Twilight’s Peak ends as a site-based adventure, but it starts as the first investigation adventure where the players chase clues that author Marc Miller calls rumors. “The rumor is ultimately the source of all information for adventurers. Once they have been pushed by a rumor, they may look longer and harder in that direction and thus be moved closer to their goal. But without the initial impetus of the rumor the adventurers will find they have little reason for adventuring.”

In Twilight’s Peak, all the rumors lead to the same destination, but clues can drive a non-linear adventure too. When a scene or encounter gives more than one clue worth chasing, players face a decision that takes players in different directions. Do we check out the hunting lodge shown on the map, or go to town to question the jeweler who made the murder weapon?

Whether called rumors, clues, or leads, the technique’s introduction offered a new way to take players through an adventure.

Related: How the dungeon crawl’s advantages propelled Dungeons & Dragons to success

Next: A D&D module makes the next step away from site-based adventures.

12 thoughts on “Why Dungeons & Dragons (and Role Playing) Took Years to Leave the Dungeon

  1. richgreen01

    I loved Twilight’s Peak back in the 80s – it was just something very different to the other stuff we’d been playing (i.e. dungeons). I need to dig out my copy and give it a reread 🙂

  2. ben

    one question..little related to your post.. in your opinion,¿Why, did D&D switched from the XP system based in gold to the XP system based in killing/bypassing monsters and threats?
    Is there any “official” answer to this issue…?
    For some guys, OD&D till Mentzer (with tradicional XP for gold system) promote a different approach to roleplaying D&D games… after that big change..the game (in his opinion) became a game which just promotes killing everythig..

    Do you think it was an intentional change in the game design?

    1. richgreen01

      I don’t know the official reason but in our games, it just led to far too much treasure being given out! In AD&D you got xp for gold and for killing monsters though.

    2. Daniel Boggs

      It didn’t. OD&D (1974) awards 100 XP per “level” of monster killed, ratioed against a characters level. XP was similarly given for magic items and treasure by value, again ratioed based on level. Just FYI in the 1973 Beyond This Point be Dragons/Dalluhn draft, XP was also awarded for casting spells according to a similar formula and differing in particulars for Ckerucs and Mu’s. Gold Pieces were also worth only 1/10 XP.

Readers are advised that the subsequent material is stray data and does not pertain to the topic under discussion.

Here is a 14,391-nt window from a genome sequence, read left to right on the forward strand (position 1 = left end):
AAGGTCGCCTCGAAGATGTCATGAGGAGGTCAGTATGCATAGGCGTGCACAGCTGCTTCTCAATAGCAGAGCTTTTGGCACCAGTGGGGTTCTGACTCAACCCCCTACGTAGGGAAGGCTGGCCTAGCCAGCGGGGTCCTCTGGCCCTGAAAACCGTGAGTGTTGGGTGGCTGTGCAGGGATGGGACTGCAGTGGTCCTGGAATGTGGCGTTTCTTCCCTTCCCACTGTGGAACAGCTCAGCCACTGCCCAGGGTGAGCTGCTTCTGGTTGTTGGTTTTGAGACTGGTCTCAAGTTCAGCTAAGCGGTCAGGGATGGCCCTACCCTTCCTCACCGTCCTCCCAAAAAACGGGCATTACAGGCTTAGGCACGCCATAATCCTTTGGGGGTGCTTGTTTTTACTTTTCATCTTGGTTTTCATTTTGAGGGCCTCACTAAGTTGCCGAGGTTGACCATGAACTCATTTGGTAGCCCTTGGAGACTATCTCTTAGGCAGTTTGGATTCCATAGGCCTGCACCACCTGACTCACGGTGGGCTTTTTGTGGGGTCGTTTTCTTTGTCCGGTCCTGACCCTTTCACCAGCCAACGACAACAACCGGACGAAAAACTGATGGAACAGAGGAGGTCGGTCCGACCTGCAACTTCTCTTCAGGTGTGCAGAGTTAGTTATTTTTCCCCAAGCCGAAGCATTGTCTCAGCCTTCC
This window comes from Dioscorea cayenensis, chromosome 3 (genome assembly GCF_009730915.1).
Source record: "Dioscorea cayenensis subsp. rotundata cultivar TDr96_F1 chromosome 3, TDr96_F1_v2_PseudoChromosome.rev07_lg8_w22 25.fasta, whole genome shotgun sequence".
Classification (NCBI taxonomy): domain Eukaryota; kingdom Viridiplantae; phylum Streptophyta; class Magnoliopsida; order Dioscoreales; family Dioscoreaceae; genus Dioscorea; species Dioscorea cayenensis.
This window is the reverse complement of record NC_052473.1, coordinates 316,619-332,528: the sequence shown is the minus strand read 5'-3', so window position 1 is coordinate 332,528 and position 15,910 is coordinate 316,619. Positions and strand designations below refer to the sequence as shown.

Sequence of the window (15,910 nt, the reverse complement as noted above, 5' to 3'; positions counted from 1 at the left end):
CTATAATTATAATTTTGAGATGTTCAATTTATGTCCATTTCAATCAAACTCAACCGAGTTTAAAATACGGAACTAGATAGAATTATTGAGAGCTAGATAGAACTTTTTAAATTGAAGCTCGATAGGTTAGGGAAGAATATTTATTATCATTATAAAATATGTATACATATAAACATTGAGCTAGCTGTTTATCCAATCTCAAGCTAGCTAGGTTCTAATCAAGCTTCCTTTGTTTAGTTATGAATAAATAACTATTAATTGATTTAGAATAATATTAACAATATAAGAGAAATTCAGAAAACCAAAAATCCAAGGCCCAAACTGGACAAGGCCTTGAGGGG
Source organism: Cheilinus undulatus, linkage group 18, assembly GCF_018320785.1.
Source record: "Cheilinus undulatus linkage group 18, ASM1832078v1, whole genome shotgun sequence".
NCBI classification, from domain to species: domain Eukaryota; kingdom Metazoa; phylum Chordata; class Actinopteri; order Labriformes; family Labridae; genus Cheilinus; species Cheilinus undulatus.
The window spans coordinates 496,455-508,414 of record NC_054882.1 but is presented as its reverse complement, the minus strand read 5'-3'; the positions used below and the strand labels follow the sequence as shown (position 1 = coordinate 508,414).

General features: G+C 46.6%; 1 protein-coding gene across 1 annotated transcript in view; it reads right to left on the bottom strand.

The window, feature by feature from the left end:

3. David Hartlage Post author

      Hi Ben,
      D&D’s switch away from awarding XP for treasure came from an urge to make the game a better simulation of life. Critics of the XP-for-gold rule argued that to improve at monster slaying, characters should have to slay monsters. Most critics failed to see that changing the rule motivated a different play style.


  3. imredave

    Please note that Empire of the Petal Throne (EPT) offered patreons as an option in 1975. There’s even a roll up table for them in the back of the book.Original Dungeons and Dragons we tended to stick to dungeons until about level 5 or 6 due the the danger of the wilderness encounter chart. Conversely in in EPT we roamed the wilderness more due to the large numbers of monsters appearing in even the upper dungeon levels.

  4. ben

    thanks Daniel, i knew that but forgot to mention..

    but in OD&D the main source of XP was treasure, wasn´t it?

  5. Bob Loftin

    Fantastic post. As I returned to this hobby 2 years ago, running a GURPS cyberpunk campaign (not a genre that lends itself to a crawl), I had no desire to do a site-based adventure. Not interesting to me at all. Going to pass this article around.

  6. Lukkas

    You took Traveller and stuck the PCs in a space dungeon???

    Dude Traveller is such an amazing game. Just take a look at the sorts of things characters do during the Rolling Up Process. Those are the sorts of awesome things to do in game.

  7. Pingback: Whether You Call Them Rumors, Secrets, Clues, Hooks, or Leads, These Nuggets of Information Power Adventures and Campaigns | DMDavid

  8. backcountry164

    Keep on the Borderlands was 1979. So it took just 5 year for the game t9 go from closed dungeons to open worlds. That seems pretty quick to me. And of course players realized long before then that they’d need to sell all of that loot somewhere which could be an adventure itself.

    1. Joe Nuttall

      It was actually 1980 – 1979 as a date is a mistake that keeps on getting copy/pasted around the internet. But there were many adventures right from the start that were outside the dungeon – but mostly they were location based encounters (just as KotB is) which David is saying were equivalent to Dungeon based adventures – and those campaigns still mostly revolved around Dungeons (the Wilderness was just for moving between them). If you actually want the first non-Dungeon based D&D campaign, the earliest evidence I can find is Brian Dolton’s campaign as written up in the UK fanzine Demonsblood #2 and #4 from May 1979.